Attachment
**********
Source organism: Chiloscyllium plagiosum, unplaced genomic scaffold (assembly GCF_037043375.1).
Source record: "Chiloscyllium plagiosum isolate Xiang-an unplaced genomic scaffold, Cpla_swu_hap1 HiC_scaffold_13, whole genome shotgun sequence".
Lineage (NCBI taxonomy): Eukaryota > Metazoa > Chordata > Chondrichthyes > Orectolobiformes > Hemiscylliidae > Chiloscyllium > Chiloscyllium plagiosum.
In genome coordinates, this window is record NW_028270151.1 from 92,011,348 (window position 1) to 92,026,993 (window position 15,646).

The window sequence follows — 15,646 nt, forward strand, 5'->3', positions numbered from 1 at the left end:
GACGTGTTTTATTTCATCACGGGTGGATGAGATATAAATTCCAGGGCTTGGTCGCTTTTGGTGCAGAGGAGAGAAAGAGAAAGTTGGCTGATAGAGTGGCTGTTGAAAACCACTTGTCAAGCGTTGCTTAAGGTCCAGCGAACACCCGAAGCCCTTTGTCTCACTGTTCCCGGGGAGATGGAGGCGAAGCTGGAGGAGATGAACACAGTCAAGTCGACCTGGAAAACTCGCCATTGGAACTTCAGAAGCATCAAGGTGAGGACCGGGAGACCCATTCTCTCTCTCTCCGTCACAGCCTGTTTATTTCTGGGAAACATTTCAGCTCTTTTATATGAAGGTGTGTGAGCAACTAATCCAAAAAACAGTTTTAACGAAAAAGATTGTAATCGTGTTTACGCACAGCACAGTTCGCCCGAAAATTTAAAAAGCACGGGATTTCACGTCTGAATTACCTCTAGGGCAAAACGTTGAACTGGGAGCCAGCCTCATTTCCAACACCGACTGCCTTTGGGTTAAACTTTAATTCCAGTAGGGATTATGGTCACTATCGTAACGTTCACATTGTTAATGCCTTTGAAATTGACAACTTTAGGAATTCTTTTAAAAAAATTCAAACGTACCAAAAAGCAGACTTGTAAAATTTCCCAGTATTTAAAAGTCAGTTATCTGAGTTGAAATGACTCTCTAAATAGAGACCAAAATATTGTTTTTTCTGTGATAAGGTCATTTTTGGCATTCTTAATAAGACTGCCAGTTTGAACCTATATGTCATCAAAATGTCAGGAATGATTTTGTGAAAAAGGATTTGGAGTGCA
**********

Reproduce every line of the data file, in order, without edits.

Source organism: Chiloscyllium plagiosum, unplaced genomic scaffold (assembly GCF_037043375.1).
Source record: "Chiloscyllium plagiosum isolate Xiang-an unplaced genomic scaffold, Cpla_swu_hap1 HiC_scaffold_13, whole genome shotgun sequence".
Lineage (NCBI taxonomy): Eukaryota > Metazoa > Chordata > Chondrichthyes > Orectolobiformes > Hemiscylliidae > Chiloscyllium > Chiloscyllium plagiosum.
In genome coordinates, this window is record NW_028270151.1 from 92,011,348 (window position 1) to 92,026,993 (window position 15,646).

The window sequence follows — 15,646 nt, forward strand, 5'->3', positions numbered from 1 at the left end:
GACGTGTTTTATTTCATCACGGGTGGATGAGATATAAATTCCAGGGCTTGGTCGCTTTTGGTGCAGAGGAGAGAAAGAGAAAGTTGGCTGATAGAGTGGCTGTTGAAAACCACTTGTCAAGCGTTGCTTAAGGTCCAGCGAACACCCGAAGCCCTTTGTCTCACTGTTCCCGGGGAGATGGAGGCGAAGCTGGAGGAGATGAACACAGTCAAGTCGACCTGGAAAACTCGCCATTGGAACTTCAGAAGCATCAAGGTGAGGACCGGGAGACCCATTCTCTCTCTCTCCGTCACAGCCTGTTTATTTCTGGGAAACATTTCAGCTCTTTTATATGAAGGTGTGTGAGCAACTAATCCAAAAAACAGTTTTAACGAAAAAGATTGTAATCGTGTTTACGCACAGCACAGTTCGCCCGAAAATTTAAAAAGCACGGGATTTCACGTCTGAATTACCTCTAGGGCAAAACGTTGAACTGGGAGCCAGCCTCATTTCCAACACCGACTGCCTTTGGGTTAAACTTTAATTCCAGTAGGGATTATGGTCACTATCGTAACGTTCACATTGTTAATGCCTTTGAAATTGACAACTTTAGGAATTCTTTTAAAAAAATTCAAACGTACCAAAAAGCAGACTTGTAAAATTTCCCAGTATTTAAAAGTCAGTTATCTGAGTTGAAATGACTCTCTAAATAGAGACCAAAATATTGTTTTTTCTGTGATAAGGTCATTTTTGGCATTCTTAATAAGACTGCCAGTTTGAACCTATATGTCATCAAAATGTCAGGAATGATTTTGTGAAAAAGGATTTGGAGTGCA